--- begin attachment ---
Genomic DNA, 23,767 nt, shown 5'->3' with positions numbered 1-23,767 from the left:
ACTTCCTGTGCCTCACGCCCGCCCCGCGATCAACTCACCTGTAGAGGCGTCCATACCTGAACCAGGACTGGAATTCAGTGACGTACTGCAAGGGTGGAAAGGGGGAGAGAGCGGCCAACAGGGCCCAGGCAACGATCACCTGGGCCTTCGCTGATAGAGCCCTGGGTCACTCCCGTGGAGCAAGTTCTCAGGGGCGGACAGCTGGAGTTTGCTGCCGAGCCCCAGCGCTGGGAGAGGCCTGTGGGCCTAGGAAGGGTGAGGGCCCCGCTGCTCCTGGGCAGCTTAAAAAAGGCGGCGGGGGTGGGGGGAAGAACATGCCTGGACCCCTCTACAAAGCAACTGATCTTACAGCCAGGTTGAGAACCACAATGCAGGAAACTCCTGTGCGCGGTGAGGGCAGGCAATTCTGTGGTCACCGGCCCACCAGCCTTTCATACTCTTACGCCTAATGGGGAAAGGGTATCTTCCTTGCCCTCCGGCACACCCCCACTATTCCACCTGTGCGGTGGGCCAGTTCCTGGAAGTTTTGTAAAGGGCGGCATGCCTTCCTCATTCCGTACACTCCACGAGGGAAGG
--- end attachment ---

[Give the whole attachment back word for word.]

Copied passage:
Genomic DNA, 23,767 nt, shown 5'->3' with positions numbered 1-23,767 from the left:
ACTTCCTGTGCCTCACGCCCGCCCCGCGATCAACTCACCTGTAGAGGCGTCCATACCTGAACCAGGACTGGAATTCAGTGACGTACTGCAAGGGTGGAAAGGGGGAGAGAGCGGCCAACAGGGCCCAGGCAACGATCACCTGGGCCTTCGCTGATAGAGCCCTGGGTCACTCCCGTGGAGCAAGTTCTCAGGGGCGGACAGCTGGAGTTTGCTGCCGAGCCCCAGCGCTGGGAGAGGCCTGTGGGCCTAGGAAGGGTGAGGGCCCCGCTGCTCCTGGGCAGCTTAAAAAAGGCGGCGGGGGTGGGGGGAAGAACATGCCTGGACCCCTCTACAAAGCAACTGATCTTACAGCCAGGTTGAGAACCACAATGCAGGAAACTCCTGTGCGCGGTGAGGGCAGGCAATTCTGTGGTCACCGGCCCACCAGCCTTTCATACTCTTACGCCTAATGGGGAAAGGGTATCTTCCTTGCCCTCCGGCACACCCCCACTATTCCACCTGTGCGGTGGGCCAGTTCCTGGAAGTTTTGTAAAGGGCGGCATGCCTTCCTCATTCCGTACACTCCACGAGGGAAGG